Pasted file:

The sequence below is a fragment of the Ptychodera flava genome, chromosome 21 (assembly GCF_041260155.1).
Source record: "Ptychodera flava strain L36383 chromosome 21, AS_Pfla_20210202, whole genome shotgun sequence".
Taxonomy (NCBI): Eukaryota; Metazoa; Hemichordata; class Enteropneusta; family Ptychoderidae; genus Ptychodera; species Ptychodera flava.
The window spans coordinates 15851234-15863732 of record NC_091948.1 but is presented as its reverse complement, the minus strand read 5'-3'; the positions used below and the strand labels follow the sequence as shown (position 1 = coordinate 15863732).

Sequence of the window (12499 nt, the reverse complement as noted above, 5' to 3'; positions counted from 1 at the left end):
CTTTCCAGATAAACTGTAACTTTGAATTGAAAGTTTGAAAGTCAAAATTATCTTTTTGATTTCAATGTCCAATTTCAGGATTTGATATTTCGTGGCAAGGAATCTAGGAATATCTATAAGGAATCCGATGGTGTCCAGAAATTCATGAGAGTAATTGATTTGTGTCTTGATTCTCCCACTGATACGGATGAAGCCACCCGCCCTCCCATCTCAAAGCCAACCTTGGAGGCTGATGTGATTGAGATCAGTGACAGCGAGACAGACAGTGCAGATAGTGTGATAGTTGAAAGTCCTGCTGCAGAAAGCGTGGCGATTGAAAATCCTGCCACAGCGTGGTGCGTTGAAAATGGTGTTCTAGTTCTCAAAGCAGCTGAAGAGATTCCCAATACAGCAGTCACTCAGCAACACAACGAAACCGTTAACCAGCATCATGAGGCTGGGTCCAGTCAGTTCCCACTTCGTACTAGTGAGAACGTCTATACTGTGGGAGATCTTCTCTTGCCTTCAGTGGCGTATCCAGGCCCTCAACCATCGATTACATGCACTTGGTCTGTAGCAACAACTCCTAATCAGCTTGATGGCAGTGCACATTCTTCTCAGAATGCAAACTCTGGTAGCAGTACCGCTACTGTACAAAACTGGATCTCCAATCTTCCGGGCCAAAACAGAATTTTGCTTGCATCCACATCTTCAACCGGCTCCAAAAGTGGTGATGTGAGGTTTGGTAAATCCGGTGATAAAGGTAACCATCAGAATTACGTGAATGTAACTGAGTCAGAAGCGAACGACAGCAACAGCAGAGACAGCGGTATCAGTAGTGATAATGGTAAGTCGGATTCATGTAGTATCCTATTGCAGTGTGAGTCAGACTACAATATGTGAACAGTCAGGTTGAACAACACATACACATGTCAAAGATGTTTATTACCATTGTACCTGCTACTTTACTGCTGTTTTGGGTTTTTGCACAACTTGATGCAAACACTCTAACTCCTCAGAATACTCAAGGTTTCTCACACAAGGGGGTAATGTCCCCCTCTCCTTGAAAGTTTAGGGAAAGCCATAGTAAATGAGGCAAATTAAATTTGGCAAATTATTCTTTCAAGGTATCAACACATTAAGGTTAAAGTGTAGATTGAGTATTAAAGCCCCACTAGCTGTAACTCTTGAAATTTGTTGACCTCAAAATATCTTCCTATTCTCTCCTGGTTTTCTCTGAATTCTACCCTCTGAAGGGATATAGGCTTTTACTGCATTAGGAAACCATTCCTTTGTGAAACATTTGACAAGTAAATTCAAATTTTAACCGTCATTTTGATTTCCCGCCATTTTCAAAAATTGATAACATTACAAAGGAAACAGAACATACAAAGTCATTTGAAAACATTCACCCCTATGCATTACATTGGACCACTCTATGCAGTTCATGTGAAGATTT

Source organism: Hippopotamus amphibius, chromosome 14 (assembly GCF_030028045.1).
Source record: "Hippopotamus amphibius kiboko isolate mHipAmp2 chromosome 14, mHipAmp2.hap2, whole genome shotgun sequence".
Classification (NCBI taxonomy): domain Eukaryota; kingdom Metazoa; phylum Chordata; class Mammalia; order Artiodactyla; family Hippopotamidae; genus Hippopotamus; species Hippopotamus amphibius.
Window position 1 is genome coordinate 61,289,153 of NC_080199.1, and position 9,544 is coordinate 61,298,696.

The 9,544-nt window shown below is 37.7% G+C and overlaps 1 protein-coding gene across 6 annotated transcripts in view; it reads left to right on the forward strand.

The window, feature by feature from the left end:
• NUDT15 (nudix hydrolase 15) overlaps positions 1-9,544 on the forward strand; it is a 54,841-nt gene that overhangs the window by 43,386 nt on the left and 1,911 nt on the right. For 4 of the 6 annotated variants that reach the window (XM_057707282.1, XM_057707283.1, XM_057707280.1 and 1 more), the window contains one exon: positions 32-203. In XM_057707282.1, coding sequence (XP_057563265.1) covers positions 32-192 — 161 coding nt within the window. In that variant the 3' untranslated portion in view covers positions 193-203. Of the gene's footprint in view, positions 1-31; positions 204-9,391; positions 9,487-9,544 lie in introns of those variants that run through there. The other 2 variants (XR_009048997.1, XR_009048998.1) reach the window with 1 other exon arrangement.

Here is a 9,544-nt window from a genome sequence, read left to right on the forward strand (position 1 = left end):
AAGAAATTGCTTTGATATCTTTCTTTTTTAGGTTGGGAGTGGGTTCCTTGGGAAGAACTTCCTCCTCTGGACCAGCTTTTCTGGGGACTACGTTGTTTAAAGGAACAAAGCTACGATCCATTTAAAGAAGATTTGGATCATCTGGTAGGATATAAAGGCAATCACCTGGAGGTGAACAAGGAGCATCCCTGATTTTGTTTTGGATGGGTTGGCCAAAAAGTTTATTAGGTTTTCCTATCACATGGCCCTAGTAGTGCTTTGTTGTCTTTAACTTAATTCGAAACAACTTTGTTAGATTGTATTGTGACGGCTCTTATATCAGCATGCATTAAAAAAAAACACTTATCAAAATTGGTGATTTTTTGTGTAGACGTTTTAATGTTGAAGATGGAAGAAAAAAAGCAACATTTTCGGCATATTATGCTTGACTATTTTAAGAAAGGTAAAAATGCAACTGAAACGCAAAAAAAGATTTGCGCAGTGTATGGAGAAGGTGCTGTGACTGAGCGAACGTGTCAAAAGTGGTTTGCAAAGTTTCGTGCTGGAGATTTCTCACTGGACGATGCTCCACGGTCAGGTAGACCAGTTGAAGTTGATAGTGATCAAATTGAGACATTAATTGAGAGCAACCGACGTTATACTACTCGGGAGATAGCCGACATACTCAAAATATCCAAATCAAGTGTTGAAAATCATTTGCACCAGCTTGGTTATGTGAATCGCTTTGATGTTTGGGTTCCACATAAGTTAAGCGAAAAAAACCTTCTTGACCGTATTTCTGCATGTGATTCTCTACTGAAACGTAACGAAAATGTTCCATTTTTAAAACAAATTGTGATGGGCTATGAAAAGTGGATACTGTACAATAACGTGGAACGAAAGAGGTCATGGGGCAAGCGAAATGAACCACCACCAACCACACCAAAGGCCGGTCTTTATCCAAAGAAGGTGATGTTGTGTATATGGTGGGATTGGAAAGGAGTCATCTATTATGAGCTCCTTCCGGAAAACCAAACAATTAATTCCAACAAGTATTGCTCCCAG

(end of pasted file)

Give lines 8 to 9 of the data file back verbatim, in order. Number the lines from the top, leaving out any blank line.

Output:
Source record: "Hippopotamus amphibius kiboko isolate mHipAmp2 chromosome 14, mHipAmp2.hap2, whole genome shotgun sequence".
Classification (NCBI taxonomy): domain Eukaryota; kingdom Metazoa; phylum Chordata; class Mammalia; order Artiodactyla; family Hippopotamidae; genus Hippopotamus; species Hippopotamus amphibius.